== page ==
As popular as they have been in recent years, other than the short lived I, Vampire, vampires have not had a huge presence in the DC Universe. As such, Silver, a self proclaimed vampire hunter who believes Batgirl and Strix are vampires, comes off looking like yet another crazed lunatic. What makes this issue great, however, is the plot twist that Gail Simone throws in, where the kidnapped little girl in fact turns out to be a real vampire. Like all good plot twists, this one came out nowhere and even brought in a surprise guest, Andrew Bennet (from the aforementioned I, Vampire). This issue, while filled with action and excitement, is at its best when dealing with the strained relationship between Batgirl and Strix. Fernando Pasarin, with Jonathan Glapion and Blond, present a wonderfully illustrated book; the art is absolutely gorgeous. 4/5
After taking a month off from Zero Year, Scott Snyder continues his yearlong epic as the Riddler is just about to make situations in Gotham even worse. The Riddler has long been one of Batman’s more formidable foes, simply because he uses his intelligence much in the same way Batman uses his: to plan and make backup plans. As a result he has not only eluded Batman on occasion, but he has eventually even surmised Batman’s identity. This arc, depicting Batman’s first encounter with The Riddler, is going exactly as expected. With Bruce still being new to crime-fighting, Riddler has been two steps ahead at almost every turn. Snyder has done an excellent job balancing the competent hero we all know Batman to be, with the inexperienced beginner he actually is in the story. Greg Capullo and Danny Miki’s work continues to be excellent, however FCO truly shines in this issue with the subtle changes in his color palette completely dictating the direction and tone of the story. 4.5/5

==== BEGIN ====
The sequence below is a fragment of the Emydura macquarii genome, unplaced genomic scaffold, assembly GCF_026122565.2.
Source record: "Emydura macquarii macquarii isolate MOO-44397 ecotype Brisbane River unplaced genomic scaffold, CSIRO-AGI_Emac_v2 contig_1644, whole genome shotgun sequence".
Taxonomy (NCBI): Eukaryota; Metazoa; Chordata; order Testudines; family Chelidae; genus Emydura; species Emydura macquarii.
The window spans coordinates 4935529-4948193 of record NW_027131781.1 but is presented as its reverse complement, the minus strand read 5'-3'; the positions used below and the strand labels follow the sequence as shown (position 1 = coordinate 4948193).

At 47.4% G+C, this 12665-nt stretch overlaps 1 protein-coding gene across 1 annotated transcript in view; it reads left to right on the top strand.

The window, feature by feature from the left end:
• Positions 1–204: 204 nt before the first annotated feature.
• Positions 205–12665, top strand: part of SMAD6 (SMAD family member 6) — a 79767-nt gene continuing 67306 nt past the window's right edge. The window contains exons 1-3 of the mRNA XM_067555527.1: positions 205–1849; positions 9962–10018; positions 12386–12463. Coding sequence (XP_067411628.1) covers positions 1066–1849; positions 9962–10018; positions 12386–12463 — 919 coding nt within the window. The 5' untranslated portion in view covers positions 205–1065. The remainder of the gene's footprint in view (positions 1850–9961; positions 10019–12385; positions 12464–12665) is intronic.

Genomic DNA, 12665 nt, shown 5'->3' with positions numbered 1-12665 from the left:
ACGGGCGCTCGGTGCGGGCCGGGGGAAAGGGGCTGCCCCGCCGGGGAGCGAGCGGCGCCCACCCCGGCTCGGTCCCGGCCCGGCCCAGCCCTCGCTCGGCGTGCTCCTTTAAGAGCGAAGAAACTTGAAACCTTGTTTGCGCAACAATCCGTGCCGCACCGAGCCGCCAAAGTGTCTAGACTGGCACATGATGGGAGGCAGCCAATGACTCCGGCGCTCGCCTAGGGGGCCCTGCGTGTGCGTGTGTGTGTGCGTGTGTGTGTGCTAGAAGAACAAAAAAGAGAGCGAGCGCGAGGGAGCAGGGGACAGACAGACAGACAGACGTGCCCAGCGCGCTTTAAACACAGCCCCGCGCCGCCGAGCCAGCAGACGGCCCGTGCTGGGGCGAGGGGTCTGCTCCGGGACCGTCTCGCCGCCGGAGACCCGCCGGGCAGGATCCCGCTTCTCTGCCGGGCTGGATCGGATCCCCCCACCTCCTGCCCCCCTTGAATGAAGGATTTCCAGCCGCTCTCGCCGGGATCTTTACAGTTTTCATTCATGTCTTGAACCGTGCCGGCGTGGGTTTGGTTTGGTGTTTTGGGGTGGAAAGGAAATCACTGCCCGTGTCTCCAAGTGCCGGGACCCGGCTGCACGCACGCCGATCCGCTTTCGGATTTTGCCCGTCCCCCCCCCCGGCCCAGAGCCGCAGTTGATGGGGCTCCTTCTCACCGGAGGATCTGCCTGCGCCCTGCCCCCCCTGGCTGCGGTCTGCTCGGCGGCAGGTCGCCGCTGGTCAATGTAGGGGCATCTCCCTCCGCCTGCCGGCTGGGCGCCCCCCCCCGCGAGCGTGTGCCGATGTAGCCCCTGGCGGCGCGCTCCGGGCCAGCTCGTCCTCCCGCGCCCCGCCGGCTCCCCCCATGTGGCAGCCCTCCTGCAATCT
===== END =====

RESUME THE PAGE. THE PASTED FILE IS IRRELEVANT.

While there may be one more issue left in the series, this issue marks the last of Kyle Higgins’ run, and an exciting run it has been. Though numerous events and crossovers continuously affected the pacing and direction of the story, Higgins was still able to do an excellent job with the series. From his first arc focusing on Haly’s circus to Nightwing’s adventures in Chicago, Higgins managed to highlight the many fine qualities that Nightwing has. While there are things that could have been expanded upon, such as his many close relationships with other individuals in the DC Universe, this series was a fairly consistent portrayal of the type of hero anyone might aspire to be. This issue serves as a culmination of the entire series, with minor flashbacks, contemplation of life choices, but ultimately it highlights the idea that regardless of how much bad exists in the world, being able to help even just one person makes a difference. Russell Dauterman, with Peter Pantazis, delivers a masterfully gorgeous book for Higgins’ last issue. Dauterman, whose work I have not seen before, beautifully illustrates Dick Grayson on possibly one of his final acts of heroism as Nightwing. 4.5/5
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